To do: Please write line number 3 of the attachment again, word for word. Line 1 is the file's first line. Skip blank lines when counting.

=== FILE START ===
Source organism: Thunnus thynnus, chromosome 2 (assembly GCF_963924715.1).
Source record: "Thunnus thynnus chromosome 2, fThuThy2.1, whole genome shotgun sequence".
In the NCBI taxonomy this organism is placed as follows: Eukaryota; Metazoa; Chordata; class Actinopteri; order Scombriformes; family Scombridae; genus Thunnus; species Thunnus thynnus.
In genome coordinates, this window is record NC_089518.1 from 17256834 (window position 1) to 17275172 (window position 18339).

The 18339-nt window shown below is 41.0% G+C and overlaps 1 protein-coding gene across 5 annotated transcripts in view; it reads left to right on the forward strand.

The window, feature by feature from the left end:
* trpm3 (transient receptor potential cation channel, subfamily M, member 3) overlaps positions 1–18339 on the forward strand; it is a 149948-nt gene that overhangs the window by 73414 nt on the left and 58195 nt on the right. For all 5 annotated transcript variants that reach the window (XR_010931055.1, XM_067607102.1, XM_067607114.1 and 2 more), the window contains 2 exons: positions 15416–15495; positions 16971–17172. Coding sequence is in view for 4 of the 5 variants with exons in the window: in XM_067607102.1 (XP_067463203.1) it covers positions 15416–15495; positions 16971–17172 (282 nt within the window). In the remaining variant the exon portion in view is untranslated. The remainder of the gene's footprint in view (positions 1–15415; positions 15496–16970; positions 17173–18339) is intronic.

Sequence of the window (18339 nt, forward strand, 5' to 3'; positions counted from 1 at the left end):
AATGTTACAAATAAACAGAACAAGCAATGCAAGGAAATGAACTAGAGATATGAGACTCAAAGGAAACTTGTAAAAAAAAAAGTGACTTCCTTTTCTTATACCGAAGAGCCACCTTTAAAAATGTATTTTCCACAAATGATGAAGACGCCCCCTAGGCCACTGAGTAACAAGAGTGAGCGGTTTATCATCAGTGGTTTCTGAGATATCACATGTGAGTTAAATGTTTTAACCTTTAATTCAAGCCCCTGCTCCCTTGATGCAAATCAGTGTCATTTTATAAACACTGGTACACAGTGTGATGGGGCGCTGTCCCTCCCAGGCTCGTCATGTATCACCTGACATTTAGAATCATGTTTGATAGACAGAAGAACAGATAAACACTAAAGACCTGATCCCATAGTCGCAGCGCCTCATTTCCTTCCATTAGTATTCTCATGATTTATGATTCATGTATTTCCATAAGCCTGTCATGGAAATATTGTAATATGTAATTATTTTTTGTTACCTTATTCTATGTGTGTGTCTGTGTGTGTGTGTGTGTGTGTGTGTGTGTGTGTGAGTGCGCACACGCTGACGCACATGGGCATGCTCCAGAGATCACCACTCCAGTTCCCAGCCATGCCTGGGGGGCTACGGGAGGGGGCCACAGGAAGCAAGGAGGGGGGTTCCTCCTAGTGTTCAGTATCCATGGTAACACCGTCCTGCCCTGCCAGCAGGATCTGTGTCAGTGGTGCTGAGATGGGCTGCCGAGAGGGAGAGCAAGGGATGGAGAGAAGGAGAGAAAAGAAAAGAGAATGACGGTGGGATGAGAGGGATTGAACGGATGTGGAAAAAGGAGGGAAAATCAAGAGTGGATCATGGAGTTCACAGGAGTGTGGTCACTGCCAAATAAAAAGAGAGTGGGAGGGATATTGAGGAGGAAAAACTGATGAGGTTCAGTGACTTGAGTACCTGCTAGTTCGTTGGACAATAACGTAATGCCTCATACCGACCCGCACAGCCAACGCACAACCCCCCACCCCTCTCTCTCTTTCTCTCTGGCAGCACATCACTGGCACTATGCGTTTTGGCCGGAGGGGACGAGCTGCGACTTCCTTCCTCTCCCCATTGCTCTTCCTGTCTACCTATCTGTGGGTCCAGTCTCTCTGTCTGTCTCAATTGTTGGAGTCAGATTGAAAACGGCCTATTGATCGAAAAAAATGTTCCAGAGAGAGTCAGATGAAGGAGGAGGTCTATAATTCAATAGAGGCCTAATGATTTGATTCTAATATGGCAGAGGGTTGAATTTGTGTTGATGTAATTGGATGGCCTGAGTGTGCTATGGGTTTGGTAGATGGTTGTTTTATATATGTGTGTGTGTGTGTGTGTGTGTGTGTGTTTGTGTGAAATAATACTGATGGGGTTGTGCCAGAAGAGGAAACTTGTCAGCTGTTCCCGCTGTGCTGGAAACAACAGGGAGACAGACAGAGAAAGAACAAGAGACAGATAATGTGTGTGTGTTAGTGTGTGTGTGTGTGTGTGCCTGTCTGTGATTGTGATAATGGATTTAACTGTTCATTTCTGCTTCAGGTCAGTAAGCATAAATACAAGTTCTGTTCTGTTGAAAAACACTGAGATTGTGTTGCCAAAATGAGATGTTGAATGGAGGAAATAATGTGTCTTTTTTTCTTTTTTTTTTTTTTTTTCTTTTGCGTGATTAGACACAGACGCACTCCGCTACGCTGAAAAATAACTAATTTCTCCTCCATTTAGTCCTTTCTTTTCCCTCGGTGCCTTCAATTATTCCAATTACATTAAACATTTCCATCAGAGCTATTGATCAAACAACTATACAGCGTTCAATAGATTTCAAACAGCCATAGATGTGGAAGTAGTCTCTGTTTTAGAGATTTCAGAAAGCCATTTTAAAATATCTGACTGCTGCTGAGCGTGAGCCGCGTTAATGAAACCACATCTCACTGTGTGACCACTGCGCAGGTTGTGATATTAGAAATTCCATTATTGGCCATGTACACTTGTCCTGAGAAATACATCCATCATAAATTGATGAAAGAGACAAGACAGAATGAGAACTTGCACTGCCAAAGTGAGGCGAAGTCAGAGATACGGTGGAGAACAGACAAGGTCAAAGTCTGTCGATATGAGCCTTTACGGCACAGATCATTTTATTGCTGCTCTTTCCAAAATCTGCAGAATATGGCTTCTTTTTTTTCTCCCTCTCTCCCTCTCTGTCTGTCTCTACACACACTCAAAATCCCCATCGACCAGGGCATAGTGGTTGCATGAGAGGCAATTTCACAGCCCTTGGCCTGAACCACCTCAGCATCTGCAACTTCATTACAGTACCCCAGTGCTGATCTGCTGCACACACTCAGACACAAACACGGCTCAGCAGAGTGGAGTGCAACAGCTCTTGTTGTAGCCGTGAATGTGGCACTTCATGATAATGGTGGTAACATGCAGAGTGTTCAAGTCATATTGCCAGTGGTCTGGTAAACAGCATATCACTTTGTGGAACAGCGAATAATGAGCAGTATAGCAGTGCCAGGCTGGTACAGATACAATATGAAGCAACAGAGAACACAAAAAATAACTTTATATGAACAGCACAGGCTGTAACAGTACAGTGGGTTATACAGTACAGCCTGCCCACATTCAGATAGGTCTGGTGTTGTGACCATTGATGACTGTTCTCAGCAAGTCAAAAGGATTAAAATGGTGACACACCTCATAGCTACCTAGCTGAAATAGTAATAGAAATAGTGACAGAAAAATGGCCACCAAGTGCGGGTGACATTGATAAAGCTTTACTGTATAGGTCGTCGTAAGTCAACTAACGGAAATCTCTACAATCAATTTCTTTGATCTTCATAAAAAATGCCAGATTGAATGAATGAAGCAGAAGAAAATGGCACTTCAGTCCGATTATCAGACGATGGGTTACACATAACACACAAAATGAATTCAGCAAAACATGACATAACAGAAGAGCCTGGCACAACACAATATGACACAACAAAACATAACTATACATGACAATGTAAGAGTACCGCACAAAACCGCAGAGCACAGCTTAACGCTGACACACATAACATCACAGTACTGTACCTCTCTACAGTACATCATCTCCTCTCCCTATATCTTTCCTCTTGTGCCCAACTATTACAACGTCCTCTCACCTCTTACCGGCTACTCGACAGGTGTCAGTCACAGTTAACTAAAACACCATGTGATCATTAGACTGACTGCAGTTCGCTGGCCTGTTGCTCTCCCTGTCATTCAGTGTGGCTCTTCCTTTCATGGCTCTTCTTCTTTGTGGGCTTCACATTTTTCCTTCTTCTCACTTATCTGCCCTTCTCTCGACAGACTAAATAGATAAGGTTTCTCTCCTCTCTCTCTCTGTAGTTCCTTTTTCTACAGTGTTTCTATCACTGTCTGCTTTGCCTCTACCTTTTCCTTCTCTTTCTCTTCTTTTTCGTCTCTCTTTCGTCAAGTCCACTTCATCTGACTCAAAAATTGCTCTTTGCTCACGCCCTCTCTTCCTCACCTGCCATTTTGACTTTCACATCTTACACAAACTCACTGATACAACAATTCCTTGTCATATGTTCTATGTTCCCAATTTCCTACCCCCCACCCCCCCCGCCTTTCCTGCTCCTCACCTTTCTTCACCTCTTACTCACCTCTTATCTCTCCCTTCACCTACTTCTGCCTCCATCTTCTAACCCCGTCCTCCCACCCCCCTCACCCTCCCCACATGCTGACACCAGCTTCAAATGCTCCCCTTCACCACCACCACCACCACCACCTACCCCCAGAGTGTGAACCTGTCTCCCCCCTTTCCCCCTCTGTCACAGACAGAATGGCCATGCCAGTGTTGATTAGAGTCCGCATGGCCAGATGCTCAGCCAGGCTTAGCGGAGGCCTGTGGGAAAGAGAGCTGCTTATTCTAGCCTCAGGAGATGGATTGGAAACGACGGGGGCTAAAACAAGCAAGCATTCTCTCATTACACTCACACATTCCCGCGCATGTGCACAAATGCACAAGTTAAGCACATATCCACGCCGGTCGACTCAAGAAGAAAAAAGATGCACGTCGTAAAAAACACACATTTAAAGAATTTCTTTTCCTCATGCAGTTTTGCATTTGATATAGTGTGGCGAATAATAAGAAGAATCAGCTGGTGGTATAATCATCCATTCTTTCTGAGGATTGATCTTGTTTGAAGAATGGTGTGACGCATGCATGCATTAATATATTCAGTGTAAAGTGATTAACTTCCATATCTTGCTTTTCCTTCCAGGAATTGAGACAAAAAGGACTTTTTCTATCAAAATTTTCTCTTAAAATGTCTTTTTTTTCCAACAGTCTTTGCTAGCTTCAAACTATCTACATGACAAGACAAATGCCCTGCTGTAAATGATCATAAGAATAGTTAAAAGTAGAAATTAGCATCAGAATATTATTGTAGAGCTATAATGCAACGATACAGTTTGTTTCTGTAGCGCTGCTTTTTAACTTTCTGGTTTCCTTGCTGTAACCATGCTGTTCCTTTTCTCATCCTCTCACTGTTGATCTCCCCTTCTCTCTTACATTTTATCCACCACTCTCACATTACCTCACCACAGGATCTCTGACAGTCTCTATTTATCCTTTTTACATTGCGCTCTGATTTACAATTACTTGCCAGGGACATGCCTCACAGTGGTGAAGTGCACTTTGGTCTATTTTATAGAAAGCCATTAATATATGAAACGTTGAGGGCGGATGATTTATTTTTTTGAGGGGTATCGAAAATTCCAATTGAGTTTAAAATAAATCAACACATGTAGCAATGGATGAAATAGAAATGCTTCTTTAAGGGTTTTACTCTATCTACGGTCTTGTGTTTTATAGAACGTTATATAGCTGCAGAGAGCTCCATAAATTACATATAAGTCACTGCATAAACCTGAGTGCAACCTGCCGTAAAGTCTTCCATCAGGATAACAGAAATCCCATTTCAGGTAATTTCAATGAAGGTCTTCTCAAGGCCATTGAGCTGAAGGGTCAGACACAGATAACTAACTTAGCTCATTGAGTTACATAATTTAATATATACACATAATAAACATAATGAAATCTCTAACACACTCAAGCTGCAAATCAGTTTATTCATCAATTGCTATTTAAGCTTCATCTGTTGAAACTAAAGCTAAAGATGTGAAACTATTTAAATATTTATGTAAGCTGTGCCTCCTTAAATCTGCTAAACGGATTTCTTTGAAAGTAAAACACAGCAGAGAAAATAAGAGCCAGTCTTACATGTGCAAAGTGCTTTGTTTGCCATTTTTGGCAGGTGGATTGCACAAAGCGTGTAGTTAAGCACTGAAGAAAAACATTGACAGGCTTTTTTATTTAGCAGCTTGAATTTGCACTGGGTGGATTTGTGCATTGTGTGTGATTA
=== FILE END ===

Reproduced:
In the NCBI taxonomy this organism is placed as follows: Eukaryota; Metazoa; Chordata; class Actinopteri; order Scombriformes; family Scombridae; genus Thunnus; species Thunnus thynnus.